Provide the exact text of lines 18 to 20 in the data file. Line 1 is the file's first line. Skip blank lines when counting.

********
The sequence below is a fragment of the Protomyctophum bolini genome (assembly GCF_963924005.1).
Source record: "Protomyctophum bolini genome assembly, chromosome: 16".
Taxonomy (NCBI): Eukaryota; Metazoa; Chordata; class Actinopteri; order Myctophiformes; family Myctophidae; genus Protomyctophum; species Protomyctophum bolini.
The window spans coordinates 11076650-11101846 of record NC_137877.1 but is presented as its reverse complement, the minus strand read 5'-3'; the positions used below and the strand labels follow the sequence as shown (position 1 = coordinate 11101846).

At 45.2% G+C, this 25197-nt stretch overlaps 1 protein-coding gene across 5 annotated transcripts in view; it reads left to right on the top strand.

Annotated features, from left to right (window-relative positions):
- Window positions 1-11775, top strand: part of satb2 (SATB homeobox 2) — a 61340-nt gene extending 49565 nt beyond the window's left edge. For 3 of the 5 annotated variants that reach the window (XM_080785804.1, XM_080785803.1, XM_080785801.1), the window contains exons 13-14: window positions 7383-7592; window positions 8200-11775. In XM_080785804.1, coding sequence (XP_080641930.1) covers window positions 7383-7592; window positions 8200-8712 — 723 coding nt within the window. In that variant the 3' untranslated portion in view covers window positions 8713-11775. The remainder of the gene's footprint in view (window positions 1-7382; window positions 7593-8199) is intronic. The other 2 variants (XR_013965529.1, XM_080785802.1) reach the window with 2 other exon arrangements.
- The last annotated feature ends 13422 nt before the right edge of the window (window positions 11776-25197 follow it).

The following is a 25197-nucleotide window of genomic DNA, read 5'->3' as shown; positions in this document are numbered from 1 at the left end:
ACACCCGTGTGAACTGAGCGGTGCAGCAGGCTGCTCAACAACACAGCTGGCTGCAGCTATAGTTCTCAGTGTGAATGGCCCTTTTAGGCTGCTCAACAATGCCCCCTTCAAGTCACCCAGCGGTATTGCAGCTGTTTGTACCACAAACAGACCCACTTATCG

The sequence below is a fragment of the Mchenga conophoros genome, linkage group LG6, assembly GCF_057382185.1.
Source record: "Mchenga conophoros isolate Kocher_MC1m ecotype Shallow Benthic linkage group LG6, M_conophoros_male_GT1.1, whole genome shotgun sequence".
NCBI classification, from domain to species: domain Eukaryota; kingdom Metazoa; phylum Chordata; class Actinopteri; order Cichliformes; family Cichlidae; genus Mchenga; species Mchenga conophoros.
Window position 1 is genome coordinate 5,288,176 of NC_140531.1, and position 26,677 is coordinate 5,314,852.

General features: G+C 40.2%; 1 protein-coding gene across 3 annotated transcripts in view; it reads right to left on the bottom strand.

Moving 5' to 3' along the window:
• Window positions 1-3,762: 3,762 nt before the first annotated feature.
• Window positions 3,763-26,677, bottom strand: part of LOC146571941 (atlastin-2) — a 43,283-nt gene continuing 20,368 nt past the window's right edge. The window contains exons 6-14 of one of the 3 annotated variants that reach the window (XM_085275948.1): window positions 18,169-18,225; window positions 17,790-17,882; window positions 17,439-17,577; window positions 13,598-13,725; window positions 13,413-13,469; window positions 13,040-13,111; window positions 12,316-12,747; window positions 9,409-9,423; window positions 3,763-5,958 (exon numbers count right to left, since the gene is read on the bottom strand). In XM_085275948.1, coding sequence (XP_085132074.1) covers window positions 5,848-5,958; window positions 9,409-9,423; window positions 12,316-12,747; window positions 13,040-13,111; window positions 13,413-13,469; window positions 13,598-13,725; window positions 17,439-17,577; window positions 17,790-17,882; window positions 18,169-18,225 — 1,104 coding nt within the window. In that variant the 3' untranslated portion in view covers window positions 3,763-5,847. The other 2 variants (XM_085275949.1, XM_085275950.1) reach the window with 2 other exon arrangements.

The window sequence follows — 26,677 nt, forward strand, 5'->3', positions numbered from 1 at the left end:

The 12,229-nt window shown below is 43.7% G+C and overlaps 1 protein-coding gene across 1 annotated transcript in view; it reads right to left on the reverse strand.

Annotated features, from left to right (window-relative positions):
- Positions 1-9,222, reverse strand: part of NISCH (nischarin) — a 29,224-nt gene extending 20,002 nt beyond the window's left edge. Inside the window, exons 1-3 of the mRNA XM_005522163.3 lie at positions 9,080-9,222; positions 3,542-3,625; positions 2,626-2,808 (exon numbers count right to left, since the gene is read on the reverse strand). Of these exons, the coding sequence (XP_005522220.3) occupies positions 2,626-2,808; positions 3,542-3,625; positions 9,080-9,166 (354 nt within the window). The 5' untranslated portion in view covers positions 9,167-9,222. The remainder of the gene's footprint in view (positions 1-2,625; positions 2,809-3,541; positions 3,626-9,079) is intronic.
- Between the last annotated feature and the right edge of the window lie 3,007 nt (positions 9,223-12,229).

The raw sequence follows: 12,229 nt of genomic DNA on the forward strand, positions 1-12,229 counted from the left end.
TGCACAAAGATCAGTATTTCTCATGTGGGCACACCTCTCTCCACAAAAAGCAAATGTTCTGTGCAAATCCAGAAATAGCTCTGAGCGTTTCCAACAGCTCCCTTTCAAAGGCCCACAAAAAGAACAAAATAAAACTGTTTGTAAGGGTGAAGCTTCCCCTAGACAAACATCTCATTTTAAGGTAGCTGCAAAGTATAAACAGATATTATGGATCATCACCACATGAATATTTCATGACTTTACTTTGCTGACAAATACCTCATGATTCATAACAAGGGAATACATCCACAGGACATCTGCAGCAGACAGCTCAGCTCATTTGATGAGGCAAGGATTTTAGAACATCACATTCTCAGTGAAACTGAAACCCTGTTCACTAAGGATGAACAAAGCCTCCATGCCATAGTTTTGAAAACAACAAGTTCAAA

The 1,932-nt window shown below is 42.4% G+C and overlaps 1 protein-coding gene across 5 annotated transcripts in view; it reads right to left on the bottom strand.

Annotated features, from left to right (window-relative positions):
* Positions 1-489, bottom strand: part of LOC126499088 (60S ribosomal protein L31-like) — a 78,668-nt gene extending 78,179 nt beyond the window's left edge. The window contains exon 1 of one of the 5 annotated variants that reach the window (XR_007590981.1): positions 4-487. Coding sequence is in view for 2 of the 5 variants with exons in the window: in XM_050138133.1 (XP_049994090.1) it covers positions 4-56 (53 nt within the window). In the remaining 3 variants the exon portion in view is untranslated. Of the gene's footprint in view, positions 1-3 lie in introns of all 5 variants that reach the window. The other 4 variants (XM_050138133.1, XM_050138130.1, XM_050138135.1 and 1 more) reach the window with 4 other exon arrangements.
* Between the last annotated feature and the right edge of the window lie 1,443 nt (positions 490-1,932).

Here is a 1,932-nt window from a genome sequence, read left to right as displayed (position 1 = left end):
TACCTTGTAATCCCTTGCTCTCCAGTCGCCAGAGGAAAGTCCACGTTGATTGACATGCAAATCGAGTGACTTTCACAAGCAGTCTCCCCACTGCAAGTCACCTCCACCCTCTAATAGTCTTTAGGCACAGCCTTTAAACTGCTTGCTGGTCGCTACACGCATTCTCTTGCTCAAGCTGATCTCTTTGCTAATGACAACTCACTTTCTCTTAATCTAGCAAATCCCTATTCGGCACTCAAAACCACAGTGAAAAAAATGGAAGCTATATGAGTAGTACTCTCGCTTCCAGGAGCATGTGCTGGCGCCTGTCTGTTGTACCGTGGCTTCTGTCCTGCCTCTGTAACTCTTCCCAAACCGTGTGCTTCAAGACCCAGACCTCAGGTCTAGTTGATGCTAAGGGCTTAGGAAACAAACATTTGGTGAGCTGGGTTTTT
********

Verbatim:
• Window positions 3,763-26,677, bottom strand: part of LOC146571941 (atlastin-2) — a 43,283-nt gene continuing 20,368 nt past the window's right edge. The window contains exons 6-14 of one of the 3 annotated variants that reach the window (XM_085275948.1): window positions 18,169-18,225; window positions 17,790-17,882; window positions 17,439-17,577; window positions 13,598-13,725; window positions 13,413-13,469; window positions 13,040-13,111; window positions 12,316-12,747; window positions 9,409-9,423; window positions 3,763-5,958 (exon numbers count right to left, since the gene is read on the bottom strand). In XM_085275948.1, coding sequence (XP_085132074.1) covers window positions 5,848-5,958; window positions 9,409-9,423; window positions 12,316-12,747; window positions 13,040-13,111; window positions 13,413-13,469; window positions 13,598-13,725; window positions 17,439-17,577; window positions 17,790-17,882; window positions 18,169-18,225 — 1,104 coding nt within the window. In that variant the 3' untranslated portion in view covers window positions 3,763-5,847. The other 2 variants (XM_085275949.1, XM_085275950.1) reach the window with 2 other exon arrangements.

The window sequence follows — 26,677 nt, forward strand, 5'->3', positions numbered from 1 at the left end:

The 12,229-nt window shown below is 43.7% G+C and overlaps 1 protein-coding gene across 1 annotated transcript in view; it reads right to left on the reverse strand.